"Heat-polish plastic" suggests 3D-printed plastic parts, which get small corrugations from the line-wise additive process, while injected plastic parts are as smooth as the mould.
Hobbyists polish printed parts with local heat and skilful hands, avoiding to soften the whole part. But sinking the part in hot liquid would be easier and more industrial, if indeed buoyancy provides support for the softened part. Very nice.
Though, this needs buoyancy to go on until the part has cooled down enough, which - if I grasp the goal properly - implies that the liquid can't solidify too early. It must stay liquid down to room temperature or at least down to moderate heat.
At least at Aldrich, I see prices like 500€/50g for ionic liquids. Even if the amounts and the supplier differ, I fear that would be expensive for such a use, where 50kg are little. Polyethylene glycol, preferably permethylated, would at least be cheap. It is flammable at heat, yes, similarly to frying oil. Not or little toxic, little polluting. Oily but washable in water. The long-term stability at +240°C isn't broadly documented.
To save heat in a series production, the region of the liquid where the plastic part softens should better stay hot. Stratification would be a solution, with hot liquid on top, colder one at the bottom where the part is carefully introduced. A second column of liquid can communicate by their bottom with the stratified one to introduce the parts - or have some lock instead.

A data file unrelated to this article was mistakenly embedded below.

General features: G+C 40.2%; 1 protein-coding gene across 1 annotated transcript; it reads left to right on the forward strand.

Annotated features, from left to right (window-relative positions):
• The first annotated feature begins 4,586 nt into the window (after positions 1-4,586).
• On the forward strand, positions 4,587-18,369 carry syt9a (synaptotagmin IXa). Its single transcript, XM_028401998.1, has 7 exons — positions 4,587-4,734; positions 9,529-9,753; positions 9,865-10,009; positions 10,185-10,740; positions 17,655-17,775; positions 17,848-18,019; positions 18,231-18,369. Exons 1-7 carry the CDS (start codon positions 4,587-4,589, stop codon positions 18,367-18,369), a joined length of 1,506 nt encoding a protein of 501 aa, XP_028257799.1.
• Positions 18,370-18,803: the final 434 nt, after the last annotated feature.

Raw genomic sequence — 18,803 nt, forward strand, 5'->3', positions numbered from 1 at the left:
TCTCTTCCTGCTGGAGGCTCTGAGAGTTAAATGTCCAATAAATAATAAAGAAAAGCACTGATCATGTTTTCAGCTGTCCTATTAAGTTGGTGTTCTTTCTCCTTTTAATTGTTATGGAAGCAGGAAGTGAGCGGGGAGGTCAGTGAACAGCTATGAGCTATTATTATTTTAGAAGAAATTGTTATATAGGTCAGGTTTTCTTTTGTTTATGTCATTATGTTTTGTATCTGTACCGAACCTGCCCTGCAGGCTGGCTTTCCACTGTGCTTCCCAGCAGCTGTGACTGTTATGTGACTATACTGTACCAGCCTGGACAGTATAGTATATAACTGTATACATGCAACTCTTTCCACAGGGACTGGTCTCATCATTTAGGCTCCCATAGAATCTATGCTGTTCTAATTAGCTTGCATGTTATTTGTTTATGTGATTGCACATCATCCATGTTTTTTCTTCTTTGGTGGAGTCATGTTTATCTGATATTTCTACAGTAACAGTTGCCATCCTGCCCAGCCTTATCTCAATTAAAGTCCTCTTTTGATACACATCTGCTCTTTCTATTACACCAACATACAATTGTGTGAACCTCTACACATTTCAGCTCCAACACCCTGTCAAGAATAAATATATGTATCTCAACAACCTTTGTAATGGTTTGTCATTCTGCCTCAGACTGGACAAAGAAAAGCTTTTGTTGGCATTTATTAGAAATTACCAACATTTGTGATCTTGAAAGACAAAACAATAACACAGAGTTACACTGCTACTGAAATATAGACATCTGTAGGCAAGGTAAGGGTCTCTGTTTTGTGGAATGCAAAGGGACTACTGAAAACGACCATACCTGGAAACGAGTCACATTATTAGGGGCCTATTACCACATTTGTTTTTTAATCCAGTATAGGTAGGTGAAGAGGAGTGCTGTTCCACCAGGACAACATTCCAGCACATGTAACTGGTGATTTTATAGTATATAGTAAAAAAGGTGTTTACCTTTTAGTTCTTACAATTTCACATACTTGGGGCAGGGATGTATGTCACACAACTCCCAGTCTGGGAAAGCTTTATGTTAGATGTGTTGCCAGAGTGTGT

I would be fantastic to sinter plastic parts after 3D-printing using a similar process. Presently, these parts stay more fragile than their injected equivalents as the successive lines of polymer don't aggregate perfectly, be it because the previous ones have cooled down or because of remaining voids.
Softening the polymer by heat and applying isostatic pressure should remedy both, while buoyancy from a liquid with similar density would avoid the most trivial deformations. This needs much pressure but probably less heat. For parts of moulded titanium it's done in silicone, hence far below the melting point, but at many 100 bar.
Raveling doesn't mention this and I didn't check the prior art, so I can't tell whether it's his intention, my idea, or common practice.
Depending on the chosen pressure, the liquid should better be stiff ("bulk modulus"), as for instance silicone oil increases its density by 15% at 3000 bar. Again polyethylene glycol is stiffer than most liquids, nearing solid polymers.
Air bubbles aren't desired when pressure is applied. Vacuum, possibly when the part is submerged, helps this.
For series production, the chamber seal rings are an interesting challenge. Standard parts exist up to 1500 bar at room temperature.
Marc Schaefer, aka Enthalpy